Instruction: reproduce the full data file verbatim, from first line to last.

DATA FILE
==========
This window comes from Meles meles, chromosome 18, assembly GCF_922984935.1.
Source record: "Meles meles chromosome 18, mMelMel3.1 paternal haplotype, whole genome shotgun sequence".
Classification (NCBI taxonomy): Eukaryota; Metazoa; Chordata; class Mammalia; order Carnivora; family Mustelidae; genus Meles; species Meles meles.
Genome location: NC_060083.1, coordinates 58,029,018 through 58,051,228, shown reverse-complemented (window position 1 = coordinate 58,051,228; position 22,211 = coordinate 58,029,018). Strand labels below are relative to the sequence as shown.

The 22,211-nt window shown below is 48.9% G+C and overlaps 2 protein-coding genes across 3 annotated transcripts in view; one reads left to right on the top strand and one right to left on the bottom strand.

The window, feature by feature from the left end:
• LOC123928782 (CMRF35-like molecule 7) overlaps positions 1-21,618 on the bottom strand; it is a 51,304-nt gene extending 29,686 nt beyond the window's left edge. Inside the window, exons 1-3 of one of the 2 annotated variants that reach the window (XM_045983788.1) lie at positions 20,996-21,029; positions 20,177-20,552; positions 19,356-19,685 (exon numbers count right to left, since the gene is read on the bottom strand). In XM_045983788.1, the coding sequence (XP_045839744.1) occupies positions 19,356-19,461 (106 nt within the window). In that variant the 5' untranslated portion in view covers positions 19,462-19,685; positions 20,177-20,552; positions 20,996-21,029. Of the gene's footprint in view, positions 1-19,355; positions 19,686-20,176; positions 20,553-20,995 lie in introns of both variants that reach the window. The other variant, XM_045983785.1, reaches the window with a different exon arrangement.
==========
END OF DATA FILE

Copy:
This window comes from Meles meles, chromosome 18, assembly GCF_922984935.1.
Source record: "Meles meles chromosome 18, mMelMel3.1 paternal haplotype, whole genome shotgun sequence".
Classification (NCBI taxonomy): Eukaryota; Metazoa; Chordata; class Mammalia; order Carnivora; family Mustelidae; genus Meles; species Meles meles.
Genome location: NC_060083.1, coordinates 58,029,018 through 58,051,228, shown reverse-complemented (window position 1 = coordinate 58,051,228; position 22,211 = coordinate 58,029,018). Strand labels below are relative to the sequence as shown.

The 22,211-nt window shown below is 48.9% G+C and overlaps 2 protein-coding genes across 3 annotated transcripts in view; one reads left to right on the top strand and one right to left on the bottom strand.

The window, feature by feature from the left end:
• LOC123928782 (CMRF35-like molecule 7) overlaps positions 1-21,618 on the bottom strand; it is a 51,304-nt gene extending 29,686 nt beyond the window's left edge. Inside the window, exons 1-3 of one of the 2 annotated variants that reach the window (XM_045983788.1) lie at positions 20,996-21,029; positions 20,177-20,552; positions 19,356-19,685 (exon numbers count right to left, since the gene is read on the bottom strand). In XM_045983788.1, the coding sequence (XP_045839744.1) occupies positions 19,356-19,461 (106 nt within the window). In that variant the 5' untranslated portion in view covers positions 19,462-19,685; positions 20,177-20,552; positions 20,996-21,029. Of the gene's footprint in view, positions 1-19,355; positions 19,686-20,176; positions 20,553-20,995 lie in introns of both variants that reach the window. The other variant, XM_045983785.1, reaches the window with a different exon arrangement.